🔊 New Jersey's accent is the least desired one in the U.S., according to a study

🔊 Most people find it nasally, fast-paced, and brash

🔊New Jerseyans could care less

“Fuggedaboutit,” “Cawfee,”, and “You’se guys.”

You can't mistake a Jersey accent.

New Jersey’s accent has been crowned as “America’s most grating and least desirable,” according to a study by Preplay, an online language learning marketplace connecting over 32,000 tutors teaching 50 languages to hundreds of thousands of learners in 180 countries worldwide.

Preplay explored an array of U.S. accents and found the boisterous New Jersey accent to be the most distinctive.

“The Jersey accent, recognizable for turning 'water' into 'wooder' and making even the calmest conversation sound like a lively debate at the family dinner table, has unquestionably made its mark,” Preplay says, although it didn't differentiate between North and South Jersey accents. "Wooder," for example, is a common pronunciation in South Jersey and Philadelphia suburbs.

Its bold, high-tempo solo accent cannot be ignored. It’s catchy, distinctive, and let’s face it, unforgettable.

“Picture this: 'chaw-clet beggles for breakfast, a sangwich for lunch, and perhaps a walk with your dawg, and sipping on some cool wooder.”

The study rounded up the country’s accents, and Bruce Springsteen’s home state’s unique dialect strutted to the top of the list as the “least desirable accent.” Known for strong vowels and unique persona, many listeners perceive the Jersey accent as nasal, fast-paced, or brash. The accent complete with its loud volume and punchiness is a bit of an acquired taste.


Other Least Desirable Accents in the U.S.

Coming in as the second least desirable accent in the U.S. is the Mid-Atlantic accent. Its inflection gathers both acclaim (clear, transatlantic quality) and criticism (viewed as feigned), and it isn’t geographically localized.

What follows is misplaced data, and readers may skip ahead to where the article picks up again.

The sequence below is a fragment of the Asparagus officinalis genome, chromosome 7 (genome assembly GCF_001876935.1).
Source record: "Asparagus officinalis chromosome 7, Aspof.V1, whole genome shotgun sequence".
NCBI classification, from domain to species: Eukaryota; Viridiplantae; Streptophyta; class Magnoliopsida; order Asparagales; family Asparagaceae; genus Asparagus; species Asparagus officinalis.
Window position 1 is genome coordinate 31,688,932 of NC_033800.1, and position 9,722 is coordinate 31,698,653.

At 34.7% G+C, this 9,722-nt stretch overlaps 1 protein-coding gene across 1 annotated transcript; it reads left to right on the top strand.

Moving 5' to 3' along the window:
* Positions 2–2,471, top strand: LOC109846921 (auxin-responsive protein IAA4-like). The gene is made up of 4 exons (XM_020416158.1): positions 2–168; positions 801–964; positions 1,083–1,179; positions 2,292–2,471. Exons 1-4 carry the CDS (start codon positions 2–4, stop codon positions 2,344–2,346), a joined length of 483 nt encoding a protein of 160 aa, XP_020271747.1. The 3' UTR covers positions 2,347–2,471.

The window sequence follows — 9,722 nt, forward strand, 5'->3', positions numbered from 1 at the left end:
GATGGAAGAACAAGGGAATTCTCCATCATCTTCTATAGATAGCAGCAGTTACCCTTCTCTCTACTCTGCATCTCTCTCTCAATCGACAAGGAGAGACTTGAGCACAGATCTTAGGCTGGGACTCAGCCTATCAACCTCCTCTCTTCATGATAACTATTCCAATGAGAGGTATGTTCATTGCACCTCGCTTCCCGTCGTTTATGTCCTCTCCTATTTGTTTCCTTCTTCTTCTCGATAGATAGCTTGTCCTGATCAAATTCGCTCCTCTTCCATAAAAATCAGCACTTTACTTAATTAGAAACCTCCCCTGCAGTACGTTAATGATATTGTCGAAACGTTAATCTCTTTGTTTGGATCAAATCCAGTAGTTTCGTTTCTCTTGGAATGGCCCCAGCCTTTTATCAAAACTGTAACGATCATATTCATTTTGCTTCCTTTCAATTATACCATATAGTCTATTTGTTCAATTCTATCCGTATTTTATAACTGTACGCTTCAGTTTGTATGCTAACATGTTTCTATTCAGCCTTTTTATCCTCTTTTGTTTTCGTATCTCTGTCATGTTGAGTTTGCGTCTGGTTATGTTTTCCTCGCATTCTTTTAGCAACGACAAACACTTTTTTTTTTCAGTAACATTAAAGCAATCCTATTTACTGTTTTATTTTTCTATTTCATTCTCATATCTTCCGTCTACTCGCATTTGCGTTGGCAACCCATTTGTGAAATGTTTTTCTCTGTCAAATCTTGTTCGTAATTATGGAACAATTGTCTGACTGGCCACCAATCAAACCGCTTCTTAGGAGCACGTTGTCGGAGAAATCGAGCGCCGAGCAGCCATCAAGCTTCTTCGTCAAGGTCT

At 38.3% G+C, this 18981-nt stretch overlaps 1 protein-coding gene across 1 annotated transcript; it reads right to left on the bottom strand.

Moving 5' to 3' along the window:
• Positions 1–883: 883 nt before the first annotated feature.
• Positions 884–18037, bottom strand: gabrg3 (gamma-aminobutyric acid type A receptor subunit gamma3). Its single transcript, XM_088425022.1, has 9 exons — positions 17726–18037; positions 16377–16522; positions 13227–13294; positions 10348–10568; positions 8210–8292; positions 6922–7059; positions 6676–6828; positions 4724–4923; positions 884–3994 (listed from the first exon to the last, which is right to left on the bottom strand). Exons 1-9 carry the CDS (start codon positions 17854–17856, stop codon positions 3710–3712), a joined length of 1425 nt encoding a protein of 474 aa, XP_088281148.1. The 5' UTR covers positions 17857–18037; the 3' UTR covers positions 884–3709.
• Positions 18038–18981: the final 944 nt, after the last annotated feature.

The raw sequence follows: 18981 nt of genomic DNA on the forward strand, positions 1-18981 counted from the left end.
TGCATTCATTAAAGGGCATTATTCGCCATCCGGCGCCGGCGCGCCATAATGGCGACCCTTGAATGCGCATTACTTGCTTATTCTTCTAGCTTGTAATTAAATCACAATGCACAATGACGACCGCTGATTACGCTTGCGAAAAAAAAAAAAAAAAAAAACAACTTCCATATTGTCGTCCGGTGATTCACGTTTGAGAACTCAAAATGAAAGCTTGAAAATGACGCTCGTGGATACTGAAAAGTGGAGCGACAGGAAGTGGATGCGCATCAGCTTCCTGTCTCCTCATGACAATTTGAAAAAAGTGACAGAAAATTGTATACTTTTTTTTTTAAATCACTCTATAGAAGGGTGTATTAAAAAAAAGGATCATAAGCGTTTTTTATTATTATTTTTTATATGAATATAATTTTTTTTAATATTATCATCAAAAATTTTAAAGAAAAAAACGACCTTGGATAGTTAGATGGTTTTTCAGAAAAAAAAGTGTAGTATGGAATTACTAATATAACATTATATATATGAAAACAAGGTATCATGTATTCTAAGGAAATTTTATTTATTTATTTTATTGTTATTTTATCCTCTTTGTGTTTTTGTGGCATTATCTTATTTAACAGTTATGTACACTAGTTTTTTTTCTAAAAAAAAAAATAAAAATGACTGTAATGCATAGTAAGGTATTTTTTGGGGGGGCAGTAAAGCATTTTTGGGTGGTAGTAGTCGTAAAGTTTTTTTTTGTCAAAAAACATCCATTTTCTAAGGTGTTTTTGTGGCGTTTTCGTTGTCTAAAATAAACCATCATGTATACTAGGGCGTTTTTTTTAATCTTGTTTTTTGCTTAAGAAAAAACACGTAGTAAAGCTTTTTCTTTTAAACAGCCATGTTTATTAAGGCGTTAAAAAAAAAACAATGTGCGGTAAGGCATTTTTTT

The third least desirable accent in America is Southern Ohioan, defined by a bland, flat tone, which may be perceived as boring.

The New York accent is the fourth least desirable followed by Chicagoan, Long Islander, Philadelphia, Floridian, Pacific Northwesterner, and Yooper (mostly spoken in Michigan).

Vivien Leigh as Scarlett O'Hara in "Gone With the Wind" (Facebook)
Vivien Leigh as Scarlett O'Hara in "Gone With the Wind" (Facebook)

Most Desirable Accents in the U.S.

It should come as no surprise to learn that the Southern accent is the most desirable in America. The accent, due to its peaceful, lyrical vowels, carries the charm and hospitality of the South, making it warm and welcoming, Preplay wrote.

The second most desirable accent in the U.S. is the Western accent. The serene, clear tone is reminiscent of the relaxed Western U.S. lifestyle.

The third most desirable accent is Cajun, a colorful and standalone blend of French and English uniqueness.

The Hawaiian accent is the fourth most desirable in the U.S., followed by Texan, Geechee (Creole), Georgian, Bostonian, Appalachian, and Mainer.

Well, there you have it. But if you think New Jerseyans are insulted, think again.

Jersey residents know their dialect is a badge of pride. It’s sure to turn heads and start a conversation. They are fiercely proud of their unique accent, and never, ever blend into the background.

Just ask Tony Soprano. “Fuggedaboutit.”

Check the complete dataset for a detailed breakdown of the accents' specific features and perks here.

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